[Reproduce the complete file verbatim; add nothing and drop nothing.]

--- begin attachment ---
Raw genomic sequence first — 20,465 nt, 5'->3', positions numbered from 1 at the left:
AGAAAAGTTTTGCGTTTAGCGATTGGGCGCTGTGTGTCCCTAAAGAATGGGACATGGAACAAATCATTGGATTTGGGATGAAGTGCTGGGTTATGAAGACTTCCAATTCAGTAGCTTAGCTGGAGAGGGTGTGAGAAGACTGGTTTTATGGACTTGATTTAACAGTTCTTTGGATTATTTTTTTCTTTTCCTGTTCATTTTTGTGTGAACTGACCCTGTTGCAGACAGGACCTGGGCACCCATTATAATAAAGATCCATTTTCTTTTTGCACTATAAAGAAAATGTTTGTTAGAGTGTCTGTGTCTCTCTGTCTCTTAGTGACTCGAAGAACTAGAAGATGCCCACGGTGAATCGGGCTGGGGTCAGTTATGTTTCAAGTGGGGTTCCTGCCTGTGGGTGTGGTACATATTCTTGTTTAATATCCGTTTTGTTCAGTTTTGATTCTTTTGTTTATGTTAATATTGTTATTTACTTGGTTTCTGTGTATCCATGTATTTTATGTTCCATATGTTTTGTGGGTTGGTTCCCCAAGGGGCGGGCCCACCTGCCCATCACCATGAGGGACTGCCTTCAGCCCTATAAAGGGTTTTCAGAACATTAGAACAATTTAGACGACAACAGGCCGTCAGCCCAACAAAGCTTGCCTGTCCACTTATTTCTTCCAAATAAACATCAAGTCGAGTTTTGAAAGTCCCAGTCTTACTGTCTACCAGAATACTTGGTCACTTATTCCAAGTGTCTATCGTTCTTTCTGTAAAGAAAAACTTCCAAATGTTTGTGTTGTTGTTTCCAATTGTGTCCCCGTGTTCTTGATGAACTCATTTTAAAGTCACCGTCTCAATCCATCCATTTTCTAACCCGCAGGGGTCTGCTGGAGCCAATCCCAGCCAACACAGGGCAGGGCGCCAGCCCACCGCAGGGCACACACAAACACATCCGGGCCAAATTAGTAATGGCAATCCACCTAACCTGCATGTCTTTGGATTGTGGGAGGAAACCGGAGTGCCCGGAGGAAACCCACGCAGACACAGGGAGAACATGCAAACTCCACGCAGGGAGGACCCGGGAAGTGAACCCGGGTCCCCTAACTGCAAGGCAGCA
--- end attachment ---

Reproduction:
Raw genomic sequence first — 20,465 nt, 5'->3', positions numbered from 1 at the left:
AGAAAAGTTTTGCGTTTAGCGATTGGGCGCTGTGTGTCCCTAAAGAATGGGACATGGAACAAATCATTGGATTTGGGATGAAGTGCTGGGTTATGAAGACTTCCAATTCAGTAGCTTAGCTGGAGAGGGTGTGAGAAGACTGGTTTTATGGACTTGATTTAACAGTTCTTTGGATTATTTTTTTCTTTTCCTGTTCATTTTTGTGTGAACTGACCCTGTTGCAGACAGGACCTGGGCACCCATTATAATAAAGATCCATTTTCTTTTTGCACTATAAAGAAAATGTTTGTTAGAGTGTCTGTGTCTCTCTGTCTCTTAGTGACTCGAAGAACTAGAAGATGCCCACGGTGAATCGGGCTGGGGTCAGTTATGTTTCAAGTGGGGTTCCTGCCTGTGGGTGTGGTACATATTCTTGTTTAATATCCGTTTTGTTCAGTTTTGATTCTTTTGTTTATGTTAATATTGTTATTTACTTGGTTTCTGTGTATCCATGTATTTTATGTTCCATATGTTTTGTGGGTTGGTTCCCCAAGGGGCGGGCCCACCTGCCCATCACCATGAGGGACTGCCTTCAGCCCTATAAAGGGTTTTCAGAACATTAGAACAATTTAGACGACAACAGGCCGTCAGCCCAACAAAGCTTGCCTGTCCACTTATTTCTTCCAAATAAACATCAAGTCGAGTTTTGAAAGTCCCAGTCTTACTGTCTACCAGAATACTTGGTCACTTATTCCAAGTGTCTATCGTTCTTTCTGTAAAGAAAAACTTCCAAATGTTTGTGTTGTTGTTTCCAATTGTGTCCCCGTGTTCTTGATGAACTCATTTTAAAGTCACCGTCTCAATCCATCCATTTTCTAACCCGCAGGGGTCTGCTGGAGCCAATCCCAGCCAACACAGGGCAGGGCGCCAGCCCACCGCAGGGCACACACAAACACATCCGGGCCAAATTAGTAATGGCAATCCACCTAACCTGCATGTCTTTGGATTGTGGGAGGAAACCGGAGTGCCCGGAGGAAACCCACGCAGACACAGGGAGAACATGCAAACTCCACGCAGGGAGGACCCGGGAAGTGAACCCGGGTCCCCTAACTGCAAGGCAGCA